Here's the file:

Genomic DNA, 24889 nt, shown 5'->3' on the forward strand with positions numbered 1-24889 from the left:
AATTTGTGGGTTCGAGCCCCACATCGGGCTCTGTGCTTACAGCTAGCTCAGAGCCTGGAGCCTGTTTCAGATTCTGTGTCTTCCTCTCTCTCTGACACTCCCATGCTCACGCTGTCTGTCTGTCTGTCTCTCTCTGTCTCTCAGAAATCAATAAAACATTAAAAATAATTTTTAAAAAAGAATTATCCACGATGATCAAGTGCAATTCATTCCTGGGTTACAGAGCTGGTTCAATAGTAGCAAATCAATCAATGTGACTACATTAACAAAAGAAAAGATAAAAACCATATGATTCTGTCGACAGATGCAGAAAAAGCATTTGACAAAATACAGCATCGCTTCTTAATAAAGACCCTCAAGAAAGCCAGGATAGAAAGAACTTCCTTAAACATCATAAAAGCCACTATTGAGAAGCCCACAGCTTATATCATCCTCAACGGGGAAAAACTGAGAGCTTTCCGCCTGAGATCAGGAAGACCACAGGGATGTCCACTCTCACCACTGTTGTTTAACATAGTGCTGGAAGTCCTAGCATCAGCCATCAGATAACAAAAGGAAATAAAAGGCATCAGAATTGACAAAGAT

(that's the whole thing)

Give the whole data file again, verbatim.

Genomic DNA, 24889 nt, shown 5'->3' on the forward strand with positions numbered 1-24889 from the left:
AATTTGTGGGTTCGAGCCCCACATCGGGCTCTGTGCTTACAGCTAGCTCAGAGCCTGGAGCCTGTTTCAGATTCTGTGTCTTCCTCTCTCTCTGACACTCCCATGCTCACGCTGTCTGTCTGTCTGTCTCTCTCTGTCTCTCAGAAATCAATAAAACATTAAAAATAATTTTTAAAAAAGAATTATCCACGATGATCAAGTGCAATTCATTCCTGGGTTACAGAGCTGGTTCAATAGTAGCAAATCAATCAATGTGACTACATTAACAAAAGAAAAGATAAAAACCATATGATTCTGTCGACAGATGCAGAAAAAGCATTTGACAAAATACAGCATCGCTTCTTAATAAAGACCCTCAAGAAAGCCAGGATAGAAAGAACTTCCTTAAACATCATAAAAGCCACTATTGAGAAGCCCACAGCTTATATCATCCTCAACGGGGAAAAACTGAGAGCTTTCCGCCTGAGATCAGGAAGACCACAGGGATGTCCACTCTCACCACTGTTGTTTAACATAGTGCTGGAAGTCCTAGCATCAGCCATCAGATAACAAAAGGAAATAAAAGGCATCAGAATTGACAAAGAT